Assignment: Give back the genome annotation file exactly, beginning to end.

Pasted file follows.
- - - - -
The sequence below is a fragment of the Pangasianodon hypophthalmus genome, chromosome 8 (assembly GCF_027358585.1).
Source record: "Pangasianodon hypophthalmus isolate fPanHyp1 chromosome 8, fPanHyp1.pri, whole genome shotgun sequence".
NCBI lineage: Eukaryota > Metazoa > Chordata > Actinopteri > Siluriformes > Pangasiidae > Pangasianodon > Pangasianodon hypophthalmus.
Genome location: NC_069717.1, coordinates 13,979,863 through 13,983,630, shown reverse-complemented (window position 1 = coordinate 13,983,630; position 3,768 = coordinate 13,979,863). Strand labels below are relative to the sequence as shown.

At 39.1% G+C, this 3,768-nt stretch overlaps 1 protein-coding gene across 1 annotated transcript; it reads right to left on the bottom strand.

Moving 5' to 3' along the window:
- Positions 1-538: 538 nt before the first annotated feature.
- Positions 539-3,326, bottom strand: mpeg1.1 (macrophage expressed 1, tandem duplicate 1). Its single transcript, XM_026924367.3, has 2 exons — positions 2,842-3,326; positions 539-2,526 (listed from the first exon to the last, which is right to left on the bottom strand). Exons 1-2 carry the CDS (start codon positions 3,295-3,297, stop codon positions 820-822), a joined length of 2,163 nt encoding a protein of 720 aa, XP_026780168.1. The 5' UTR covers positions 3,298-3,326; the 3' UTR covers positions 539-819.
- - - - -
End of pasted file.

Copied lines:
The sequence below is a fragment of the Pangasianodon hypophthalmus genome, chromosome 8 (assembly GCF_027358585.1).
Source record: "Pangasianodon hypophthalmus isolate fPanHyp1 chromosome 8, fPanHyp1.pri, whole genome shotgun sequence".
NCBI lineage: Eukaryota > Metazoa > Chordata > Actinopteri > Siluriformes > Pangasiidae > Pangasianodon > Pangasianodon hypophthalmus.
Genome location: NC_069717.1, coordinates 13,979,863 through 13,983,630, shown reverse-complemented (window position 1 = coordinate 13,983,630; position 3,768 = coordinate 13,979,863). Strand labels below are relative to the sequence as shown.

At 39.1% G+C, this 3,768-nt stretch overlaps 1 protein-coding gene across 1 annotated transcript; it reads right to left on the bottom strand.

Moving 5' to 3' along the window:
- Positions 1-538: 538 nt before the first annotated feature.
- Positions 539-3,326, bottom strand: mpeg1.1 (macrophage expressed 1, tandem duplicate 1). Its single transcript, XM_026924367.3, has 2 exons — positions 2,842-3,326; positions 539-2,526 (listed from the first exon to the last, which is right to left on the bottom strand). Exons 1-2 carry the CDS (start codon positions 3,295-3,297, stop codon positions 820-822), a joined length of 2,163 nt encoding a protein of 720 aa, XP_026780168.1. The 5' UTR covers positions 3,298-3,326; the 3' UTR covers positions 539-819.